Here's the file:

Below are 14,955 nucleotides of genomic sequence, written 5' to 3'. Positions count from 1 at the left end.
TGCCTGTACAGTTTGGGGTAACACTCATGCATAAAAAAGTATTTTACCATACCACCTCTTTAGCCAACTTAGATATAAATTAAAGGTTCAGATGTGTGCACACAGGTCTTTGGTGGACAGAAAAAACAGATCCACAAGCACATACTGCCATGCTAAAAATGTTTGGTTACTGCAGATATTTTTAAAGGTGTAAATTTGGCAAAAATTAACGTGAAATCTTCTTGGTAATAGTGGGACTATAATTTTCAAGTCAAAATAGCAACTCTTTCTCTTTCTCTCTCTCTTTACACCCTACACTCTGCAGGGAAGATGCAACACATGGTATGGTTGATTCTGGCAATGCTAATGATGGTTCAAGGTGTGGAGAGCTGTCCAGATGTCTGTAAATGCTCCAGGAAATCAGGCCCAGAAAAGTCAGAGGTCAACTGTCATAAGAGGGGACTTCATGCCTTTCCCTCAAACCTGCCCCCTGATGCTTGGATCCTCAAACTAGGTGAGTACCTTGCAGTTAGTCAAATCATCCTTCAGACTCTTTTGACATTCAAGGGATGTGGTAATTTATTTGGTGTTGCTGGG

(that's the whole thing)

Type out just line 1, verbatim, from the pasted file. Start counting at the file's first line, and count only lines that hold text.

Below are 14,955 nucleotides of genomic sequence, written 5' to 3'. Positions count from 1 at the left end.